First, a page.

“Having sold a million burgers this quickly has exceeded everyone’s expectations,” continued Donald. “The excitement around this burger has been overwhelming. We are now expanding availability in club stores and will be introducing the burger in restaurants and other retail markets in the upcoming months.”

    Read more of the Daily Bite at ModernRestaurantManagement.com.

  • April 23, 2018 9:54 AM | Anonymous member

    Source: NYTimes Markets, Jess Messenger

    CINCINNATI--(BUSINESS WIRE--Approximately 40 percent of all food produced in the U.S. annually is wasted and ends up in landfills. With Stop Food Waste Day approaching on April 27, Cintas Corporation (NASDAQ: CTAS) has announced its support for Green Umbrella’s food waste reduction campaign. Green Umbrella, an alliance of for profit, non-profit and government organizations across 10 counties in Ohio, Kentucky and Indiana, is aiming to cut landfill waste 33 percent by 2020 through awareness building and engaging corporations and households on key sustainability issues.

    “Many organizations and households don’t truly understand the amount of food that they waste,” said Krista Jaeger, Manager of Sustainability, Cintas. “By educating businesses and their employees about the reality of this issue, we can minimize its occurrence in work and home environments. Cintas is excited to tackle food waste, not just in Cincinnati, but in the many communities we serve across the country.”

    At Cintas, the food waste campaign is one part of a larger zero-waste-to-landfill certification process. Numerous Cintas distribution centers have been certified for waste reduction under the TRUE (Total Resource Use and Efficiency) system. By sharing sustainability strategies with its locations nationwide, Cintas aims to improve how waste streams are managed in the workplace and help its employee partners rethink waste generation at home.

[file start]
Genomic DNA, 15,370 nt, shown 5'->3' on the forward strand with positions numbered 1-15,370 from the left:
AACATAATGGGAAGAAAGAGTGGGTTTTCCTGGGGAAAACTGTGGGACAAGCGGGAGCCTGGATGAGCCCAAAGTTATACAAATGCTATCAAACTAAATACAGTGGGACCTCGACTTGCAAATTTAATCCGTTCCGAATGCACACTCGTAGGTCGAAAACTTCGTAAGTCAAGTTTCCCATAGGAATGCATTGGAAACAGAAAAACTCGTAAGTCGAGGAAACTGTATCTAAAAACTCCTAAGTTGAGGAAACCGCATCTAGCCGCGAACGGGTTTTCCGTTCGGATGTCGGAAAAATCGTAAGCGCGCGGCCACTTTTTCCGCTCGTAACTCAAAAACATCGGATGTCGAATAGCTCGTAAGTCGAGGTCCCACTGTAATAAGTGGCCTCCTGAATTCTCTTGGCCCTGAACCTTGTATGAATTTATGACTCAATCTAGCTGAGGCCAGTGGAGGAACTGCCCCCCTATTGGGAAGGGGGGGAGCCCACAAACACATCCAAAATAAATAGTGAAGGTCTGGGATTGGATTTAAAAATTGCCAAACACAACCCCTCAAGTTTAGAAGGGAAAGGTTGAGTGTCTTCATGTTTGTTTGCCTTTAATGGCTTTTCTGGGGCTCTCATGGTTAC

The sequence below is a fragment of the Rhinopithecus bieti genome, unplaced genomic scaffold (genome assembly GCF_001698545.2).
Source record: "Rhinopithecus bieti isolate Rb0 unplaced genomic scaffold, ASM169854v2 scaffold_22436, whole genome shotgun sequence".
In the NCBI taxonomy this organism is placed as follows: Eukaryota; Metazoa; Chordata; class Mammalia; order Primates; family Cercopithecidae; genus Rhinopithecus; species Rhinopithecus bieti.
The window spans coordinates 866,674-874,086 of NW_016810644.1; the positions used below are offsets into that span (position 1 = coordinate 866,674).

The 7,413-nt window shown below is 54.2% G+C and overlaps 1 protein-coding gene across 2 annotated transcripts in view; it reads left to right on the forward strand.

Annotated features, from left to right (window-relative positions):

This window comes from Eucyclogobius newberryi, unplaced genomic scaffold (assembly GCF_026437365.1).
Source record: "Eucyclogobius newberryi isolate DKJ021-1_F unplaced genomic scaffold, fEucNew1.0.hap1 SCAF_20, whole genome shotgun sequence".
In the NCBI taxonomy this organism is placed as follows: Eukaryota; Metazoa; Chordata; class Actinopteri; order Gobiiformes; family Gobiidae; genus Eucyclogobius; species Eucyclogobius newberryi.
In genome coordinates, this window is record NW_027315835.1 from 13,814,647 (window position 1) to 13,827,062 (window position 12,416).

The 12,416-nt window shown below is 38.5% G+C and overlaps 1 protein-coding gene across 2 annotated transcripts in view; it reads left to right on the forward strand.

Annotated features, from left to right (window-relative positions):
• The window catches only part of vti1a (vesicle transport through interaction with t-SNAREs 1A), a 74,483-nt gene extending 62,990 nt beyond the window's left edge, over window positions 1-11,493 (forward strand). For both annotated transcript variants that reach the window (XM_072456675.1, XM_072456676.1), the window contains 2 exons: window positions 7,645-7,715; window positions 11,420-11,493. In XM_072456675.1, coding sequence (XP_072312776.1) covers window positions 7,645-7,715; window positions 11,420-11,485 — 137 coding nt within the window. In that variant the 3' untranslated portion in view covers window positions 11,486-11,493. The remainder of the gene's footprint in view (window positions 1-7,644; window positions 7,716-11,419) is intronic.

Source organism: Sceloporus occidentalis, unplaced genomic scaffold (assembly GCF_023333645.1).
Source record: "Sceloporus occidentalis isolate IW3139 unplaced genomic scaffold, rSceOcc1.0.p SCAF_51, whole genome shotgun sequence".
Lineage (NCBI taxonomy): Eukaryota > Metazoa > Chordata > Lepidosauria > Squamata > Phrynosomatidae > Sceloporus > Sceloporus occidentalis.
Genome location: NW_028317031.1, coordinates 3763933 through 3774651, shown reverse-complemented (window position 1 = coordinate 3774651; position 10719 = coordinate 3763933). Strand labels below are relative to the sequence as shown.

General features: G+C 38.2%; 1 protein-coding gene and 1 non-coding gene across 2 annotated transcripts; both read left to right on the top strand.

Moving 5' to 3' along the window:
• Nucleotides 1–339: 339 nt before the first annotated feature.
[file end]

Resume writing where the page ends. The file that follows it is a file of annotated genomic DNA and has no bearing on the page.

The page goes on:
Green Umbrella’s Waste Reduction Action Team (WRAT) is focusing on strategies for food waste prevention, like meal planning to purchase only necessary ingredients; recovery, such as donations of excess food to pantries and soup kitchens; and recycling, like composting or anaerobic digestion. For example, the WRAT is hosting lunch and learns, developing a food waste challenge for households and promoting share tables at schools and donations of leftover pre-packaged food at the end of lunch periods to support food insecure. Additionally, Green Umbrella is partnering with the Save the Food campaign, which provides resources for reducing food waste.

    “In our region, about one in six households is food insecure while the average household of four throws away $1,500 of food annually,” said Lauren Campbell-Kong, Green Umbrella Waste Reduction Action Team Co-Chair. “By leveraging corporate partnerships and educating our region’s households, we have the capability to feed the hungry with the wholesome food that we are currently wasting, and to also greatly reduce costs and strain on our nation’s landfills.”

    For more information, visit https://greenumbrella.org/Waste-Reduction-Action-Team and www.savethefood.com.

    .@CintasCorp joins @GreenUmbrella's fight against #foodwaste. #sustainability #SavetheFoodCincy

    Tweet this 

    About Cintas Corporation:

    Cintas Corporation helps over one million businesses of all types and sizes get READY™ to open their doors with confidence every day by providing a wide range of products and services that enhance our customers’ image and help keep their facilities and employees clean, safe and looking their best. With products and services including uniforms, mats, mops, restroom supplies, first aid and safety products, fire extinguishers and testing, and safety and compliance training, Cintas helps customers get Ready for the Workday®. Headquartered in Cincinnati, Cintas is a publicly held company traded over the Nasdaq Global Select Market under the symbol CTAS and is a component of both the Standard & Poor’s 500 Index and Nasdaq-100 Index.

  • April 16, 2018 12:11 PM | Anonymous member

    Source: Cincinnati Enquirer, Community Press guest columnist Kristin Gangwer

    This year, as Green Umbrella celebrates 20 years as Greater Cincinnati’s hub for environmental sustainability, we are excited to reflect on the sustainability successes our region has achieved.

    Notably, in 2017, Greater Cincinnati was named the nation’s No. 1 metro area for sustainability by Site Selection Magazine. Additionally, we now have 116,000 acres of protected green space in the region, points of purchase for local fruits and vegetables have quadrupled since 2010, and we saw over 2 million visits to outdoor venues in 2017 alone.

    Even with all of our success, as we move towards 2020 and the 50th anniversary of Earth Day, this is not a time to rest. Through Green Umbrella’s seven Action Teams, individuals, organizations, corporations, and government agencies throughout the region continue to make progress on a range of sustainability priorities.